Buckminster Fuller Appears on the Los Angeles New Age Cable TV Shows, Psychic Phenomena and Quest Four (1979–82)

Has the world ever known a more com­pelling­ly eccen­tric cul­tur­al out­let than the fringes of Los Ange­les tele­vi­sion in the 1970s and 80s? For the most part a realm of false prophets, unhinged crack­pots, des­per­ate pitch­men, and Cal Wor­thing­ton, its air­waves also occa­sion­al­ly car­ried the thoughts of impor­tant minds. Take, for instance, the appear­ances on the pub­lic-access cable pro­grams Psy­chic Phe­nom­e­na: The World Beyond and Quest Four: The Fourth Dimen­sion of none oth­er than pro­lif­ic archi­tect-the­o­rist-inven­tor Buck­min­ster Fuller. You can watch both togeth­er, and there­by get an overview of the then already octo­ge­nar­i­an Fuller’s life and ideas in a fair­ly unusu­al con­text, in the videos of the Youtube playlist above.

On both pro­grams, the first of which aired in 1979 and the sec­ond in 1983, Fuller sits across from Damien Simp­son. The founder of an orga­ni­za­tion called the Uni­ver­sal Mind Sci­ence Church, Simp­son seems to have spent his life as some­thing of a seek­er. After time in the sem­i­nary, he lived for a peri­od in a monastery under a vow of silence.

In the years after start­ing his own church, he host­ed new-age tele­vi­sion and radio pro­grams whose guest lists includ­ed, accord­ing to his bio, every­one from Elis­a­beth Kübler-Ross to Den­nis Weaver. But Simp­son clear­ly con­sid­ered Fuller the catch to beat them all, more than once liken­ing him­self to “a kid in a can­dy store” as he rev­els in his chance to con­verse with the man who thought up the geo­des­ic dome and much else besides.

Born in the 19th cen­tu­ry, usu­al­ly dressed in a suit and tie, and con­stant­ly work­ing on the devel­op­ment and appli­ca­tion of ultra-prac­ti­cal ideas, Fuller hard­ly pro­ject­ed the image of a 70s new-ager. Yet he and the audi­ences of shows like Psy­chic Phe­nom­e­na and Quest Four shared more than a few habits of mind. Fuller, for instance, insist­ed on always con­sid­er­ing the world as not a col­lec­tion of nations but one whole sys­tem (one he mem­o­rably labeled “Space­ship Earth”), an exam­ple of “holis­tic think­ing” in the truest sense. He also believed, as he spells out in these inter­views, that human­i­ty faces an exis­ten­tial “final exam­i­na­tion,” a test of our col­lec­tive intel­lect and will to deter­mine whether we can bring about an era — quite lit­er­al­ly, a new age — of peace. It will demand much of us, he tells Simp­son and and his view­ers all across Los Ange­les, not least our naiveté: “Dare to be naive. That’s the only way you’ll ever learn any­thing.”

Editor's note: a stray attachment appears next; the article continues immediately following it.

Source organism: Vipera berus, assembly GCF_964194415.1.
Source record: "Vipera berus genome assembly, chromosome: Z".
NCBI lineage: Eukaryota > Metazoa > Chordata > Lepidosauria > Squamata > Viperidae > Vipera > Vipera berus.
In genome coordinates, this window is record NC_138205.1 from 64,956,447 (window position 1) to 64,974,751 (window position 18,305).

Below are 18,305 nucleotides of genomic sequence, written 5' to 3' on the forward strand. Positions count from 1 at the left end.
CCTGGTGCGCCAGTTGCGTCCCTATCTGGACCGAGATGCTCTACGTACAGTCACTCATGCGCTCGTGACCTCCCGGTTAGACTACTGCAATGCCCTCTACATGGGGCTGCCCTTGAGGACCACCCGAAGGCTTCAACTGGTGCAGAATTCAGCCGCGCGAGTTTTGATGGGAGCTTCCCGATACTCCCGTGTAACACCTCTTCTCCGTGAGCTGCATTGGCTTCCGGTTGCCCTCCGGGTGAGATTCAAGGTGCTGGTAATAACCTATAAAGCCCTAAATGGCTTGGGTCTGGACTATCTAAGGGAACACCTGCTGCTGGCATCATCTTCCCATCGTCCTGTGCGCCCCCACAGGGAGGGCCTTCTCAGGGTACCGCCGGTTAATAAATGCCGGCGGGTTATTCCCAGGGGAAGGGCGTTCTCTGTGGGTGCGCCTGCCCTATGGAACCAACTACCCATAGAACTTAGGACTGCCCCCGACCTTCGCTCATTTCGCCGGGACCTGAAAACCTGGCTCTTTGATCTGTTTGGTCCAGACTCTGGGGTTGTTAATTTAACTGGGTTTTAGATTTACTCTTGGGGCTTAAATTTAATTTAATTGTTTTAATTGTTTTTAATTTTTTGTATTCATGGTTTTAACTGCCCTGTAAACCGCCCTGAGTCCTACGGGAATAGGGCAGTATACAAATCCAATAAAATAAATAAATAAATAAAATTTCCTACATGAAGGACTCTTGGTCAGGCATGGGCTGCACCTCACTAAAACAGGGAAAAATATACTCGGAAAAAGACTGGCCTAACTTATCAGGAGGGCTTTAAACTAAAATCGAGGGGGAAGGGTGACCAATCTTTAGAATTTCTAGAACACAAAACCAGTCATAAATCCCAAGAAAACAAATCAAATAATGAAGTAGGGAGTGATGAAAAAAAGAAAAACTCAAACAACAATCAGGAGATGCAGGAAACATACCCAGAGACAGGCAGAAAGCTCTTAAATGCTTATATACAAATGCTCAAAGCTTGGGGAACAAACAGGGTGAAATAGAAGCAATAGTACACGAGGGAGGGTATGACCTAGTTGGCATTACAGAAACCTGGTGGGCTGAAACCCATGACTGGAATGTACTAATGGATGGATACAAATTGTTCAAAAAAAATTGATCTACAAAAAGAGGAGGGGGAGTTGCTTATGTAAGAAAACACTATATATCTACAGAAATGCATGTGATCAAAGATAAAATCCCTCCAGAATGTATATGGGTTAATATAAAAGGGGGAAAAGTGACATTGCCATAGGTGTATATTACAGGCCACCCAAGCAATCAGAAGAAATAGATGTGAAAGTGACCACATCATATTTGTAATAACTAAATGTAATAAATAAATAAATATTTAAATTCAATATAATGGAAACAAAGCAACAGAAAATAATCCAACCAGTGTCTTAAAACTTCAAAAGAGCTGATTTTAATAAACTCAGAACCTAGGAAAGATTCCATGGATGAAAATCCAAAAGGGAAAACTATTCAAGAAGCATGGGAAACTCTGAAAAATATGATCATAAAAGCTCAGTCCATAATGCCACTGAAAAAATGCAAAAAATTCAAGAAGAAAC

via Ubuweb

Relat­ed Con­tent:

A Three-Minute Intro­duc­tion to Buck­min­ster Fuller, One of the 20th Century’s Most Pro­duc­tive Design Vision­ar­ies

Every­thing I Know: 42 Hours of Buck­min­ster Fuller’s Vision­ary Lec­tures Free Online (1975)

Watch an Ani­mat­ed Buck­min­ster Fuller Tell Studs Terkel All About “the Geo­des­ic Life”

Bet­ter Liv­ing Through Buck­min­ster Fuller’s Utopi­an Designs: Revis­it the Dymax­ion Car, House, and Map

Based in Seoul, Col­in Mar­shall writes and broad­casts on cities and cul­ture. His projects include the book The State­less City: a Walk through 21st-Cen­tu­ry Los Ange­les and the video series The City in Cin­e­ma. Fol­low him on Twit­ter at @colinmarshall or on Face­book.

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